Sharing a letter I had written to the Minister for Information and Communication after a meeting in February. I also took the opportunity to express the same to the Prime Minister during the MTR. I look forward to hearing from the Government on its plans soon.

[Published on facebook on April 1, 2016]

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Retired judges and Jabmi practice at the heart of the Jabmi Amendment Bill 215

Section 24 of the Jabmi Act 2003 has been proposed to be deleted which prohibited ex-judges from private practice. Instead a new section allowing ex-judges (retired) to take up private practice is being proposed and has been passed in the National Assembly, to be passed in the coming days in the National Council. This is at the heart of the amendment in my opinion.

 

A bit of history that is not too old to recollect. In the 1st Constitutional and probably the only case a few years back when the Opposition took the Executive to court for violation of law, not on substantive but on procedural, a development was that an ex-judge (member of the Opposition) was allowed to appear before the court. The reasoning was based on interpretation of the use of the word ‘retired’ in the Jabmi Act 2003. In the courts interpretation, put simplistically ‘retired’ applied to only those who completed their tenures incase of the High court and the Supreme court or superannuated for others; an interesting and important development.

Now to get back to the current topic. The new section proposed in the Amendment Bill seeks to open up private practice to retired judges. Personally this is great news. Many of our judges are very young, including the Chief Justice, would be engaged in a service that we require and allow them to make use of their skills post retirement. It only appears fair. However, on deeper thinking, the carefully thought and crafted proviso in the Jabmi Act 2003, by the Judiciary at a time when things could have been easily maneuvered for opening up, may be indicative of the serious concern within the Judiciary. Delivery of justice in a large part is affected by public perception. It is susceptible to perceptions of biases and corruption very often. We have been very lucky in Bhutan that the evolution process and development in the Judiciary has been led by the keen interest of our Kings. This is because Their Majesties recognized Justice as the source of peace. A unique and important institution, the Royal Advisory Council was created as part of the legislature, the executive and the judiciary. It greatly helped alley perceptions of biases and corruption in the justice system  by allowing review outside of the Judiciary. However, the judiciary is now completely independent as envisioned in the Constitution after 2008. For most Bhutanese, the popular perception is that the Judiciary is unquestionable, atleast to the degree that the Executive and the Legislature is subject to. Understandably given the nature of public good it provides, however, it cannot be ignored that there maybe some basis of perceptions of biases and corruption like anywhere else. The Judiciary, given that the two other arms of State, the two Houses of Parliament and the Executive are electied and very vulnerable to political gimmick. The confidence in the Judiciary becomes even more crucial.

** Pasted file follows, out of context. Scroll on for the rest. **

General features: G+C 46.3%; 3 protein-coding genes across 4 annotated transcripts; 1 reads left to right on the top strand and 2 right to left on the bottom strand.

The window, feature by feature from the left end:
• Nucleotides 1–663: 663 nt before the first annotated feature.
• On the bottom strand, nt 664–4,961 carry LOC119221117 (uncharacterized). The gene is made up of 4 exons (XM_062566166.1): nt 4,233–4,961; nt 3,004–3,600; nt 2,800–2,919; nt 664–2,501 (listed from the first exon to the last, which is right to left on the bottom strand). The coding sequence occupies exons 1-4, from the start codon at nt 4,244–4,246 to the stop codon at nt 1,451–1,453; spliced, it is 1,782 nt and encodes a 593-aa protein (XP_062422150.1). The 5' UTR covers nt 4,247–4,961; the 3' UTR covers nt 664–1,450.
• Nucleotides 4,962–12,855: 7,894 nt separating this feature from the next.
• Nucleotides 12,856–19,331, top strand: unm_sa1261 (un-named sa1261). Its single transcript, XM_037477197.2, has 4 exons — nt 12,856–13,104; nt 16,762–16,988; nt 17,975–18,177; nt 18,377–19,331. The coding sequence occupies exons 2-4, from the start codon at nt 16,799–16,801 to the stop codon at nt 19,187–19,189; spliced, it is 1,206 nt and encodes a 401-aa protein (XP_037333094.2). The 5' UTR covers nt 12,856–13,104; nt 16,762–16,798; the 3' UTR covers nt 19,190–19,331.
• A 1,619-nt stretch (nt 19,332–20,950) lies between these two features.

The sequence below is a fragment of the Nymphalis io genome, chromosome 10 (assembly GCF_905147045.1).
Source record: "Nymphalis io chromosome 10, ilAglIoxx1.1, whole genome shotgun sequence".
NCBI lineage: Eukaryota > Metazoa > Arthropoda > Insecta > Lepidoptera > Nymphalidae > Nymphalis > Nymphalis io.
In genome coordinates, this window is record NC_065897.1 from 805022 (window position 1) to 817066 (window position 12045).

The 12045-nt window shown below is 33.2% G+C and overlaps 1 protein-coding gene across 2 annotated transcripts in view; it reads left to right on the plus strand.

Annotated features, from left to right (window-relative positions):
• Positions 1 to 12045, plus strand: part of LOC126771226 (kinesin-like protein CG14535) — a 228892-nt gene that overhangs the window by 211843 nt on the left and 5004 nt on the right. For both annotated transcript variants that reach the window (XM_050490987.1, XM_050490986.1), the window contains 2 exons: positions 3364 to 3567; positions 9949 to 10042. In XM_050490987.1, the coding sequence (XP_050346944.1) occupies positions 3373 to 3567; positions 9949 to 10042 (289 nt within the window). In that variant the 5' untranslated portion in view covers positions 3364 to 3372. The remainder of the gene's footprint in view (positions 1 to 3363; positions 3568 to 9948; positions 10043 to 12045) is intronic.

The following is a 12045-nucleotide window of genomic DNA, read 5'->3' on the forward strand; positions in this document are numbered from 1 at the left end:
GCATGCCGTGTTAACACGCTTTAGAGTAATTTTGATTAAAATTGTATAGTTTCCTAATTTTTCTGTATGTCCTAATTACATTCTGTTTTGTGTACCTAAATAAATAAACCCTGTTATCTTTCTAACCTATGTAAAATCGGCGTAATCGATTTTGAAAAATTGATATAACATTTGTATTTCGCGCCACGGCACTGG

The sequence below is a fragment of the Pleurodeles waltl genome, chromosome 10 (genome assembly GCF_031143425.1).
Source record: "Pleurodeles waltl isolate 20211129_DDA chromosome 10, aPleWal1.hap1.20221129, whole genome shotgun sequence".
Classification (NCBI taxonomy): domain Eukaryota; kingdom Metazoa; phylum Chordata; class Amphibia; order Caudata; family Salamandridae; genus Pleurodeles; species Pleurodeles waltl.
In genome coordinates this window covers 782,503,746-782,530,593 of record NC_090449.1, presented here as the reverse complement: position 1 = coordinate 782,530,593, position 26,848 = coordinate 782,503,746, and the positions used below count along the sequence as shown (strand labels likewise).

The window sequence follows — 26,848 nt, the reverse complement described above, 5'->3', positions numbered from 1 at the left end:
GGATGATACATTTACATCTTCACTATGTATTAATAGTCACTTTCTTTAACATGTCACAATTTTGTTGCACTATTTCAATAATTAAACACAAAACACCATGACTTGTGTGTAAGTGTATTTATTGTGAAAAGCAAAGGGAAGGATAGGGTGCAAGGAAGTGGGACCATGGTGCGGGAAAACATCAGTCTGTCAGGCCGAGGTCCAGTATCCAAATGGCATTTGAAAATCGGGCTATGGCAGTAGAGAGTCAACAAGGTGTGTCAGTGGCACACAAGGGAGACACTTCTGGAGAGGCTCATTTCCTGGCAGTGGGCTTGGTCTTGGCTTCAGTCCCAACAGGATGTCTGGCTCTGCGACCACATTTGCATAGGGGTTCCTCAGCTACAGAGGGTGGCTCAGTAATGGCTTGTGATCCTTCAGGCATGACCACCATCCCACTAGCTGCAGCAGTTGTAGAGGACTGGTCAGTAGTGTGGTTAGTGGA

The Jabmi Amendment Bill needs objective thinking. It has far more ramifications to our justice system than we think. We are not just talking about amending, we are reversing an important principle of the law. It maybe easier to consider prohibiting sitting on a chair, far away from the difficult experiences of being a judge but the expectations of the profession cannot be ignored either. There are  pros and cons but we must carefully weigh them before a reversal which would be difficult to remedy once decided. Allowing private practice would mean bringing to society experienced lawyers and allowing retired judges to continue living comfortably, all perfectly well. But with private practice, the idea of a justice system that is unbiased and just or atleast closer to it, may lose out to cynicism. Do the benefits outweigh the grave risks? In the next few days the National Council will conclude debate on it. It is a huge decision and it would help to hear more views.